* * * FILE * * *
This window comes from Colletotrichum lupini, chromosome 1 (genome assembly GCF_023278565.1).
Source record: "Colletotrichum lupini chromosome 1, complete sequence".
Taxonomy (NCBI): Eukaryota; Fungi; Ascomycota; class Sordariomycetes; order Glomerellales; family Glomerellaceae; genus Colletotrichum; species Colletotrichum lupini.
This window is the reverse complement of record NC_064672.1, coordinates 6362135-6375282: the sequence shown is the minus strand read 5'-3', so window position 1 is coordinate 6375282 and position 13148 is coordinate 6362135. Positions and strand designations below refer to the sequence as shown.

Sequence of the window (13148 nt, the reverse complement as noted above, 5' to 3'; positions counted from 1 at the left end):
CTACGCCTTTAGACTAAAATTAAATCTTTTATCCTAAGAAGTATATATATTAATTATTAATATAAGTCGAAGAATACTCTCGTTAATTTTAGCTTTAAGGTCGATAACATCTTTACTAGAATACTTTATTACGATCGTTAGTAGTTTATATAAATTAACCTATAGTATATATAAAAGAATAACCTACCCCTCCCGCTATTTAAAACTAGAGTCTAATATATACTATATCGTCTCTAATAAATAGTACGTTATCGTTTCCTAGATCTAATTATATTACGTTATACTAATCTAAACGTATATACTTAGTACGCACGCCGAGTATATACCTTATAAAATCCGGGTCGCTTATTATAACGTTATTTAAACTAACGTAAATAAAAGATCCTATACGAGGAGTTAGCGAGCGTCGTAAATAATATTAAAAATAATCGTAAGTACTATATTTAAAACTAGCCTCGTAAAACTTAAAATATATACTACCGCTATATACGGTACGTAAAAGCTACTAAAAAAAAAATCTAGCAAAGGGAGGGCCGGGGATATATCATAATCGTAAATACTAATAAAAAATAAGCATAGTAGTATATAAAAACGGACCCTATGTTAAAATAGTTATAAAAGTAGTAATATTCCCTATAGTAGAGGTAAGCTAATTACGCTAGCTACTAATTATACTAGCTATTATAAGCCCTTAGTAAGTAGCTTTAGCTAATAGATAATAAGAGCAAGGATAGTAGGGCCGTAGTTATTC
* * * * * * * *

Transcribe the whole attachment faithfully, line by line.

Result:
This window comes from Colletotrichum lupini, chromosome 1 (genome assembly GCF_023278565.1).
Source record: "Colletotrichum lupini chromosome 1, complete sequence".
Taxonomy (NCBI): Eukaryota; Fungi; Ascomycota; class Sordariomycetes; order Glomerellales; family Glomerellaceae; genus Colletotrichum; species Colletotrichum lupini.
This window is the reverse complement of record NC_064672.1, coordinates 6362135-6375282: the sequence shown is the minus strand read 5'-3', so window position 1 is coordinate 6375282 and position 13148 is coordinate 6362135. Positions and strand designations below refer to the sequence as shown.

Sequence of the window (13148 nt, the reverse complement as noted above, 5' to 3'; positions counted from 1 at the left end):
CTACGCCTTTAGACTAAAATTAAATCTTTTATCCTAAGAAGTATATATATTAATTATTAATATAAGTCGAAGAATACTCTCGTTAATTTTAGCTTTAAGGTCGATAACATCTTTACTAGAATACTTTATTACGATCGTTAGTAGTTTATATAAATTAACCTATAGTATATATAAAAGAATAACCTACCCCTCCCGCTATTTAAAACTAGAGTCTAATATATACTATATCGTCTCTAATAAATAGTACGTTATCGTTTCCTAGATCTAATTATATTACGTTATACTAATCTAAACGTATATACTTAGTACGCACGCCGAGTATATACCTTATAAAATCCGGGTCGCTTATTATAACGTTATTTAAACTAACGTAAATAAAAGATCCTATACGAGGAGTTAGCGAGCGTCGTAAATAATATTAAAAATAATCGTAAGTACTATATTTAAAACTAGCCTCGTAAAACTTAAAATATATACTACCGCTATATACGGTACGTAAAAGCTACTAAAAAAAAAATCTAGCAAAGGGAGGGCCGGGGATATATCATAATCGTAAATACTAATAAAAAATAAGCATAGTAGTATATAAAAACGGACCCTATGTTAAAATAGTTATAAAAGTAGTAATATTCCCTATAGTAGAGGTAAGCTAATTACGCTAGCTACTAATTATACTAGCTATTATAAGCCCTTAGTAAGTAGCTTTAGCTAATAGATAATAAGAGCAAGGATAGTAGGGCCGTAGTTATTC